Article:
(Here’s a post from my Examiner.com site. Happy eating!)
Healthy soup with watercress. Photo by the author.
I started to hear the regrets even before the holiday dinners began:
“I’m going to eat so much at my in-laws!”
“My healthy streak is on hold.”
“Why is everyone sending me cookies?!”
Now that the eating frenzy has dissipated, you’re probably ready to clamor back on the wagon. In fact, your new year’s resolutions may even mandate it. So here is the first of a few recipes to get you back to eating fruits and vegetables, buying local, and feeling good overall about what you put on the table.
Roasted squash soup with toasted pepitas
This is really more of a flexible formula than a recipe. Use any squash and root vegetables you like, and add or change ingredients as you see fit. Pepitas are simply squash seeds (usually from pumpkins). Here, I explain how to use this part of the squash that you might otherwise toss out to make a crunchy soup garnish.
1 large squash (such as butternut, acorn, pumpkin, or delicata), sliced open with seeds scooped out and saved, if desired. The rest of the squash should be cut into chunks
1 medium yellow onion, peeled and sliced into wedges
1 medium sweet potato, rutabaga, turnip, or other root vegetable, peeled and cut into chunks
About ¼ cup olive oil
1 inch fresh ginger, grated, optional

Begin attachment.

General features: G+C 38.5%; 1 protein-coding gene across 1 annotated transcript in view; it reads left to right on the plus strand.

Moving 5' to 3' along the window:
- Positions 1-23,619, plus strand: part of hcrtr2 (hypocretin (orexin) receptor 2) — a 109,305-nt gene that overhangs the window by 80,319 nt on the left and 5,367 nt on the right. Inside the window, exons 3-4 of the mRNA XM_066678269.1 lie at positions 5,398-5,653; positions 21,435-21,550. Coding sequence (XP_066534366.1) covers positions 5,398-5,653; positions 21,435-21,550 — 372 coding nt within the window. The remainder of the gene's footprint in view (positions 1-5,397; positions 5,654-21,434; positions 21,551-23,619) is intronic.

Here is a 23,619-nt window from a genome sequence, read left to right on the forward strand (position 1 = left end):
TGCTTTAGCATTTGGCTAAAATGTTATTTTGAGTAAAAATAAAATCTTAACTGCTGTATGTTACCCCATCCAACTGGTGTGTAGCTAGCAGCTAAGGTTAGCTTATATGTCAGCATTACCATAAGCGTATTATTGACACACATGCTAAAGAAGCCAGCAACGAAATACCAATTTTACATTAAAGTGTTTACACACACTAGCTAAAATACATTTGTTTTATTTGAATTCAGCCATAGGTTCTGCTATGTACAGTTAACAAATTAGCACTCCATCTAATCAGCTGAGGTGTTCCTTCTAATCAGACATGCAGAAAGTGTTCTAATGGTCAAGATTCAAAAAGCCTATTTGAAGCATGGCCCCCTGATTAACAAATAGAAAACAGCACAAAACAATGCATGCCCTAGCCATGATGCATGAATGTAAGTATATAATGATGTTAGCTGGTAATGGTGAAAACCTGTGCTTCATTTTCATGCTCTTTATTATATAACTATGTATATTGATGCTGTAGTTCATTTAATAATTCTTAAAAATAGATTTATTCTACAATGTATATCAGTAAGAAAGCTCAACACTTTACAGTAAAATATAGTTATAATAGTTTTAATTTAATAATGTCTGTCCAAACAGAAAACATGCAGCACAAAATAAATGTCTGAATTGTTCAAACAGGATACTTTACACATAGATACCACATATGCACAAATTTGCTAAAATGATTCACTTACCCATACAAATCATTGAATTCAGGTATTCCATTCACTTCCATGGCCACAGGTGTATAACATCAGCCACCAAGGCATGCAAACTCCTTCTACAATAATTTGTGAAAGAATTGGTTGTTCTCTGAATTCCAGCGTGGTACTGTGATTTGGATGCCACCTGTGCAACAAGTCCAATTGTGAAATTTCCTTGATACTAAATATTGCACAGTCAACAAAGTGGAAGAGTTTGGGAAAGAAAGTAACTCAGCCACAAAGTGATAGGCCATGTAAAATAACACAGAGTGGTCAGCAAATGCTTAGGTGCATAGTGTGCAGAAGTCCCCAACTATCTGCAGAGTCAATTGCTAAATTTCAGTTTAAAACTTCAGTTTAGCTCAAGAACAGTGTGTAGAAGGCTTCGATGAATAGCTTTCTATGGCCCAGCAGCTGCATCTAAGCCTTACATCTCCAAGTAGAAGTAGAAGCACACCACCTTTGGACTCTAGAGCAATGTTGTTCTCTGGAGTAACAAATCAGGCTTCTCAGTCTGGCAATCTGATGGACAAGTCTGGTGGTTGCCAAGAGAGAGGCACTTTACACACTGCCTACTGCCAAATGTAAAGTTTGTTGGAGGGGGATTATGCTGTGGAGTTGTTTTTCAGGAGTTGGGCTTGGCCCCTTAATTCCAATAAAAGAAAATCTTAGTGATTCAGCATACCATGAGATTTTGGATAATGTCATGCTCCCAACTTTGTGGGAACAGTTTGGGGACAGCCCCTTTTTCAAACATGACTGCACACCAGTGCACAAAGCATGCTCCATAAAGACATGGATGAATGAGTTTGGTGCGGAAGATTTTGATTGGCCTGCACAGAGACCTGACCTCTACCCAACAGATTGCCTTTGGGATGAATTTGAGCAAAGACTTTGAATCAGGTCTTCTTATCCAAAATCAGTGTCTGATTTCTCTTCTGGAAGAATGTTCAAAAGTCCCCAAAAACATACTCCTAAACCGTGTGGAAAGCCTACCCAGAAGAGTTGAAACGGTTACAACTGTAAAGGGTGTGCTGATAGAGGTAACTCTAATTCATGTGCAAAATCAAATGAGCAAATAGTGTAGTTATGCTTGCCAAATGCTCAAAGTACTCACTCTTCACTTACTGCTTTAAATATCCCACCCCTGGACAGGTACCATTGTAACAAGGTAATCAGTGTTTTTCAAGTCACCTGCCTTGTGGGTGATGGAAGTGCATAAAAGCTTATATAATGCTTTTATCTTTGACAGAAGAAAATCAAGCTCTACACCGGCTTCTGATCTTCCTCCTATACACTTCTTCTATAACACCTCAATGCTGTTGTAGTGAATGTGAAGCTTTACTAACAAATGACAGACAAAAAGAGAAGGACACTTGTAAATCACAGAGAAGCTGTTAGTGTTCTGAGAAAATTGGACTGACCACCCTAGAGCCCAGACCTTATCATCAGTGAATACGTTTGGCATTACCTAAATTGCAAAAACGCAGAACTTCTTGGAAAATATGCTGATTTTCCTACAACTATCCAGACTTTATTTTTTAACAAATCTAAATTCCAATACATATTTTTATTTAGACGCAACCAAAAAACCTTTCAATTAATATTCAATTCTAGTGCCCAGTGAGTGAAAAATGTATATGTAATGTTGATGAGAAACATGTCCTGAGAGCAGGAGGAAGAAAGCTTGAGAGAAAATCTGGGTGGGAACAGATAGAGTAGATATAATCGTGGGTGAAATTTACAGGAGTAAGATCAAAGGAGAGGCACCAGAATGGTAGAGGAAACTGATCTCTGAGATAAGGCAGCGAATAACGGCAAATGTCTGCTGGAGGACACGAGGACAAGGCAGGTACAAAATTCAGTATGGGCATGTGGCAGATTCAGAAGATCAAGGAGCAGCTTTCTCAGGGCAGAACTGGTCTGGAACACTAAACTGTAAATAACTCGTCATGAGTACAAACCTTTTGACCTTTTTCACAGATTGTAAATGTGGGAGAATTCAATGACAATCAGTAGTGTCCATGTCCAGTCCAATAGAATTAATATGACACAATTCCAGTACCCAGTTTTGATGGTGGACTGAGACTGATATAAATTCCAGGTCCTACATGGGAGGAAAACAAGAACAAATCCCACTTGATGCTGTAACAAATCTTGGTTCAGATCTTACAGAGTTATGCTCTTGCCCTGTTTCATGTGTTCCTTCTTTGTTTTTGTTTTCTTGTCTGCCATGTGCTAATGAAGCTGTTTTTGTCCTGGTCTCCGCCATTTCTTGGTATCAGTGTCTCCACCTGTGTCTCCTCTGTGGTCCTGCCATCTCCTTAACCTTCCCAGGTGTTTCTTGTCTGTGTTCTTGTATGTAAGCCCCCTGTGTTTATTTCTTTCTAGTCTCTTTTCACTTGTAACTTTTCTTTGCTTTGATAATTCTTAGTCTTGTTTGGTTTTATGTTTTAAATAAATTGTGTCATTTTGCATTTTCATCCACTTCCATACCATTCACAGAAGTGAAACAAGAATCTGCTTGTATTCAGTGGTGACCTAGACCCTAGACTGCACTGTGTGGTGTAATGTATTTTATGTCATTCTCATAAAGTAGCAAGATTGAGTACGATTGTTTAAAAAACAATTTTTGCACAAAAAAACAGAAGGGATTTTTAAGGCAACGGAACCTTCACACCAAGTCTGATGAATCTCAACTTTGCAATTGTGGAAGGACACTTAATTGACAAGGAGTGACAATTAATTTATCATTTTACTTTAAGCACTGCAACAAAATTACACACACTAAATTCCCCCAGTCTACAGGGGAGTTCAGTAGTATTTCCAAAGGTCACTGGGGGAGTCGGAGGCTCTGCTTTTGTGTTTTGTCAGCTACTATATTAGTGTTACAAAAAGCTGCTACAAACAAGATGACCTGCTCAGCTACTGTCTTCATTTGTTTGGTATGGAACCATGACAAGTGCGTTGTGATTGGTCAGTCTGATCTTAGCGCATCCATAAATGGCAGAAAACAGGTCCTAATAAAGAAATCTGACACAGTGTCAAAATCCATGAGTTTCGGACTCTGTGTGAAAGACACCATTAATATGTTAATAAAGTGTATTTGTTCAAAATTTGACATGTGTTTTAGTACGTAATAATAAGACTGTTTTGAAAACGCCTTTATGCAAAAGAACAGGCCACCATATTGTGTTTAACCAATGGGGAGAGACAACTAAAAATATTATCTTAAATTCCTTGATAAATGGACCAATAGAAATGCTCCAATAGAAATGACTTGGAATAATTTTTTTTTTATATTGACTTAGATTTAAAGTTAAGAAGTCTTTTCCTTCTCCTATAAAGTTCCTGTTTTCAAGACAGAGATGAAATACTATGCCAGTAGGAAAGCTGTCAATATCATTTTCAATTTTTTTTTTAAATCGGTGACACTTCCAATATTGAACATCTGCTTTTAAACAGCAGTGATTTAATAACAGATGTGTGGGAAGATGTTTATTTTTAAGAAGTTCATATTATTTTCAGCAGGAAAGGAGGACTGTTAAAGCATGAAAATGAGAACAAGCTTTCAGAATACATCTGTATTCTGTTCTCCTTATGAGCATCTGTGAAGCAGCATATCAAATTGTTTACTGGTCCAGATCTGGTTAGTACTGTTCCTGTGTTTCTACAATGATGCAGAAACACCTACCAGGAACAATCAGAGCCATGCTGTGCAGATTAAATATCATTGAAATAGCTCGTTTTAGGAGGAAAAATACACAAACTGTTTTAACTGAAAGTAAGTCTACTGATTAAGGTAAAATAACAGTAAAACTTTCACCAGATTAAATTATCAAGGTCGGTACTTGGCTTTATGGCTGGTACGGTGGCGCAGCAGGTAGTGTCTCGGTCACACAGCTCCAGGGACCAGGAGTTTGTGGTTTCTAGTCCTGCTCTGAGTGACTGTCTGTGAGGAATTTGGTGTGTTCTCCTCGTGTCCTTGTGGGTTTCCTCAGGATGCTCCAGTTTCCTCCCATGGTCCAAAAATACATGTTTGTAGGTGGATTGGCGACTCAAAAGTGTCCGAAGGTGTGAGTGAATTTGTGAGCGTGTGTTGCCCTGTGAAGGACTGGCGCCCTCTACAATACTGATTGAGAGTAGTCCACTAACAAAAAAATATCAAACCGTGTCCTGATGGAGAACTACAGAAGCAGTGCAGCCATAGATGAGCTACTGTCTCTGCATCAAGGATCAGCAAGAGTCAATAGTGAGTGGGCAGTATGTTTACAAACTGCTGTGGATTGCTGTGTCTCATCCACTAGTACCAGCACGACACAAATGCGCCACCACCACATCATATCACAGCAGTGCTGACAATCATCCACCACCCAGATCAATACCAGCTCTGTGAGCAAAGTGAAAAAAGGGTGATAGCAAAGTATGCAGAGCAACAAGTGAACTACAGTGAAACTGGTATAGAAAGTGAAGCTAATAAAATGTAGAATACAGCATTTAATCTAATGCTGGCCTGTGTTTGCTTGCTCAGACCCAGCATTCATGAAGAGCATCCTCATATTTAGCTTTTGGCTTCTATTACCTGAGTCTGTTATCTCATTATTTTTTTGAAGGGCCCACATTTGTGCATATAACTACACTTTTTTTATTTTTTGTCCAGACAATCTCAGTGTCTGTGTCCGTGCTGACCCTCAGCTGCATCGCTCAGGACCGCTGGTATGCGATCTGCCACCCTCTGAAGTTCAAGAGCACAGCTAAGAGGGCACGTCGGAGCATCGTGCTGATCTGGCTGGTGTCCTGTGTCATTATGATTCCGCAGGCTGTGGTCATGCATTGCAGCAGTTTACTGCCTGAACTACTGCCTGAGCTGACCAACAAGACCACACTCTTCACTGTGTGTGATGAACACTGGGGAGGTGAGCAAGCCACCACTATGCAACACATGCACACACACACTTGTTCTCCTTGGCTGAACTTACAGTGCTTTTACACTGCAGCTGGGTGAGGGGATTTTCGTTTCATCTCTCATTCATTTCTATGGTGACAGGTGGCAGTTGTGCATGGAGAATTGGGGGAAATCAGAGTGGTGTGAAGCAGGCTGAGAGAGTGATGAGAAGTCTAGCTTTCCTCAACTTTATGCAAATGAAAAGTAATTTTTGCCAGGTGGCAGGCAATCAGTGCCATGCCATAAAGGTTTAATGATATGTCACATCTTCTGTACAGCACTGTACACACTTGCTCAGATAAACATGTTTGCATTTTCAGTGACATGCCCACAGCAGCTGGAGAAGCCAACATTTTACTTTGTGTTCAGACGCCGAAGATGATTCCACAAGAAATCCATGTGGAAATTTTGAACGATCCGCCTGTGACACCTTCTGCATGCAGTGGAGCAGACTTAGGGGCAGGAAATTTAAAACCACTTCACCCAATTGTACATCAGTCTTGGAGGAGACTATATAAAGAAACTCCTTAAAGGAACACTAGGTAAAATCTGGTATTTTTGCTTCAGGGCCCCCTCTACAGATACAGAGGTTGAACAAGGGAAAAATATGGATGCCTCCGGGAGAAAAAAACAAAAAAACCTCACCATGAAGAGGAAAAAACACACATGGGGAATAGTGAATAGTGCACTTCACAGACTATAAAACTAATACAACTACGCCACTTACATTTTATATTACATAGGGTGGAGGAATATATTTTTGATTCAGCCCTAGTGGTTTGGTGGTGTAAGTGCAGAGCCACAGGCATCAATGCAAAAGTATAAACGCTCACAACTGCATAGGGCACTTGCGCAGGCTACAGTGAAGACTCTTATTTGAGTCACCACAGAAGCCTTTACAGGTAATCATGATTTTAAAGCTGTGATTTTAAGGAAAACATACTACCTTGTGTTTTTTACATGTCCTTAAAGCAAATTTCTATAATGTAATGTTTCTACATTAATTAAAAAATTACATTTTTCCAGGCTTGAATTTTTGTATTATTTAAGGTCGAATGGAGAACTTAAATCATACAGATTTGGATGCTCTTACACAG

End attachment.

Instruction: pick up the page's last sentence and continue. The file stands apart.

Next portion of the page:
1 tsp. curry powder, optional
Water or vegetable stock
Sea salt and black pepper to taste
1 bunch watercress, coarsely chopped, optional
Equipment: Baking sheets or 9×12-inch cake pans, immersion blender or food processor
Preheat oven to 375 F. Oil two baking sheets or 9×12-inch cake pans. Place the cleaned squash seeds in salted water and set aside to soak.
On one pan, spread squash chunks and drizzle with some of the olive oil. Toss to coat.
In the other pan, spread the chunks of sweet potato or other root vegetable and onion. drizzle with additional oil. Toss to coat.
Place both pans in the oven and roast for 15 minutes, then turn the vegetables. Roast for 10 more minutes and turn again, testing for doneness, which means that the vegetables will be very tender and easily pierced with a fork. The root vegetables and onions may be ready at this point. The squash will likely take the longest. Remove any tender vegetables from the oven and let cool. Continue to roast for 10-minute intervals until everything is done.
When all vegetables are cooked and cooled enough to handle, scoop the squash flesh out of the skin and place in a 4-quart saucepan or soup pot. Add the sweet potatoes or other root vegetables, as well as the onions, and the ginger and curry powder, if using.
Add enough water or vegetable stock to cover.
If you have an emersion blender, use it to puree the soup mixture in the saucepan or pot. If using a food processor, puree the vegetables and stock in batches. Add salt and pepper to taste.
To prepare the toasted pepitas, preheat oven to 375 F again. Drain the soaked seeds and place on an oiled baking pan in a single layer. Roast for 10 to 20 minutes or until browned and crisp. For a little extra flavor, toss with additional sea salt and/or chili powder.
When ready to serve the soup, return to the saucepan or large pot and bring to a simmer. Serve hot with fresh, crusty bread and a garnish of watercress and pepitas, if desired.